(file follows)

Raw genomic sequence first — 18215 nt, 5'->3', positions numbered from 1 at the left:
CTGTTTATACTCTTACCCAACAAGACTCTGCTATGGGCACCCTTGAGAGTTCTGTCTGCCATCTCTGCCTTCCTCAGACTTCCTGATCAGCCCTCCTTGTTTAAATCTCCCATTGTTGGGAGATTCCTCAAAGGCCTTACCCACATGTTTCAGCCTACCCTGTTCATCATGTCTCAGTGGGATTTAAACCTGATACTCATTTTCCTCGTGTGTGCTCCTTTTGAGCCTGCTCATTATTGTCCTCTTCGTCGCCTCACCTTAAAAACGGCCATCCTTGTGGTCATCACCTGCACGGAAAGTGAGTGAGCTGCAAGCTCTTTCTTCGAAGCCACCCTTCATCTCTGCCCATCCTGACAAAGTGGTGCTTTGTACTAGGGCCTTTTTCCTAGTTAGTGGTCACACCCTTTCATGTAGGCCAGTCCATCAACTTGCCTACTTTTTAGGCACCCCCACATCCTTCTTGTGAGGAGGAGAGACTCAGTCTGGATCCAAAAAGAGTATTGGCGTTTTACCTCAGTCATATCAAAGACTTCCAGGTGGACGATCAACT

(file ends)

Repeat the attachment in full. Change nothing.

Raw genomic sequence first — 18215 nt, 5'->3', positions numbered from 1 at the left:
CTGTTTATACTCTTACCCAACAAGACTCTGCTATGGGCACCCTTGAGAGTTCTGTCTGCCATCTCTGCCTTCCTCAGACTTCCTGATCAGCCCTCCTTGTTTAAATCTCCCATTGTTGGGAGATTCCTCAAAGGCCTTACCCACATGTTTCAGCCTACCCTGTTCATCATGTCTCAGTGGGATTTAAACCTGATACTCATTTTCCTCGTGTGTGCTCCTTTTGAGCCTGCTCATTATTGTCCTCTTCGTCGCCTCACCTTAAAAACGGCCATCCTTGTGGTCATCACCTGCACGGAAAGTGAGTGAGCTGCAAGCTCTTTCTTCGAAGCCACCCTTCATCTCTGCCCATCCTGACAAAGTGGTGCTTTGTACTAGGGCCTTTTTCCTAGTTAGTGGTCACACCCTTTCATGTAGGCCAGTCCATCAACTTGCCTACTTTTTAGGCACCCCCACATCCTTCTTGTGAGGAGGAGAGACTCAGTCTGGATCCAAAAAGAGTATTGGCGTTTTACCTCAGTCATATCAAAGACTTCCAGGTGGACGATCAACT